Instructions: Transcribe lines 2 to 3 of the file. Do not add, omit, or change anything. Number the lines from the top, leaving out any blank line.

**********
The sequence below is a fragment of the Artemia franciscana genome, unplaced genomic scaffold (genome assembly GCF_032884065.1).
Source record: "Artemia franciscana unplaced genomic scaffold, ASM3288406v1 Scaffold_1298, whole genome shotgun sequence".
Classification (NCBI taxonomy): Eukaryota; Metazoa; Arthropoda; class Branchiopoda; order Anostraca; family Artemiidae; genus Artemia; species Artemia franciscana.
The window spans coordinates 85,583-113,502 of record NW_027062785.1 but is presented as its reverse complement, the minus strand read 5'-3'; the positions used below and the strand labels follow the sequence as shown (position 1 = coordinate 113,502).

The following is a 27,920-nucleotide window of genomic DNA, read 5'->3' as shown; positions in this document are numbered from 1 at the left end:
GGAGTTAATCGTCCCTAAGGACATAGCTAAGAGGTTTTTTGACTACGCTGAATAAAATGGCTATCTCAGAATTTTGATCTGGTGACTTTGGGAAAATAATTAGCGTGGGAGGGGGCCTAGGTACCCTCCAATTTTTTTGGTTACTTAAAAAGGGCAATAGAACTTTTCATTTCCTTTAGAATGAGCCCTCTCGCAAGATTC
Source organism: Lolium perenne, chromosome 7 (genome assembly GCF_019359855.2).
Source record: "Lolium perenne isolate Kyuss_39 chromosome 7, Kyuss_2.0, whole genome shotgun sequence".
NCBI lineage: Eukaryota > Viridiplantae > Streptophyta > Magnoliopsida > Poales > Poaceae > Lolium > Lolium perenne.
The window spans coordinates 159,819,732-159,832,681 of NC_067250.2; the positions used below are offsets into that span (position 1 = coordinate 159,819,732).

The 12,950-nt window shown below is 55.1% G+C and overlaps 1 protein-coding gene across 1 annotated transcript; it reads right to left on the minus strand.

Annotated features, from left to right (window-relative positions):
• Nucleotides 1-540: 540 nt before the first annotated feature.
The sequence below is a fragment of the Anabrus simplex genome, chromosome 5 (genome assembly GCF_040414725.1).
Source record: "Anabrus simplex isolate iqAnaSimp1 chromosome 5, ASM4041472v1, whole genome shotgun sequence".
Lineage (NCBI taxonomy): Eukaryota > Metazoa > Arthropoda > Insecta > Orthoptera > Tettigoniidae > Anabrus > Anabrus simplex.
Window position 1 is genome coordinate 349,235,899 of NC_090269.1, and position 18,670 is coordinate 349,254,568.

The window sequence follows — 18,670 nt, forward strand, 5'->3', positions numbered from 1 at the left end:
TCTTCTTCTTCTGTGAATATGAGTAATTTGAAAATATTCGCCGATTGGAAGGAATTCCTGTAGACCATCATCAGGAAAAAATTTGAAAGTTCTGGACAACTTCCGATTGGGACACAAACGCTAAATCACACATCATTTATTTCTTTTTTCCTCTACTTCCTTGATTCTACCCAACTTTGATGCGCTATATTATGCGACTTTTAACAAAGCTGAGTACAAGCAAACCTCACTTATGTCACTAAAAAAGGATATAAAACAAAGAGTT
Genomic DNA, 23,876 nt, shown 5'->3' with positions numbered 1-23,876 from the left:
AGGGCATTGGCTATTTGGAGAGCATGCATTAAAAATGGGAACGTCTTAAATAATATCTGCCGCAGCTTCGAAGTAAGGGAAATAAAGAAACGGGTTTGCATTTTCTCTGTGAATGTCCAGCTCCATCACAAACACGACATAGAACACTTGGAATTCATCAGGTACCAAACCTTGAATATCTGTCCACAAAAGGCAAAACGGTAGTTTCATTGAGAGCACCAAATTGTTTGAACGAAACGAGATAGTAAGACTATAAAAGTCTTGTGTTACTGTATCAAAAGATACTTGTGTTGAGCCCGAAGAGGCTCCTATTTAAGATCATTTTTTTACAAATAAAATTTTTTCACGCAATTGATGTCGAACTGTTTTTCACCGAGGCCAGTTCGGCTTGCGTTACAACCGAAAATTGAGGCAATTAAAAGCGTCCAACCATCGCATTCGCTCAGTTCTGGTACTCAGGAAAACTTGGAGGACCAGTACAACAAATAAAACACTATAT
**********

Source record: "Artemia franciscana unplaced genomic scaffold, ASM3288406v1 Scaffold_1298, whole genome shotgun sequence".
Classification (NCBI taxonomy): Eukaryota; Metazoa; Arthropoda; class Branchiopoda; order Anostraca; family Artemiidae; genus Artemia; species Artemia franciscana.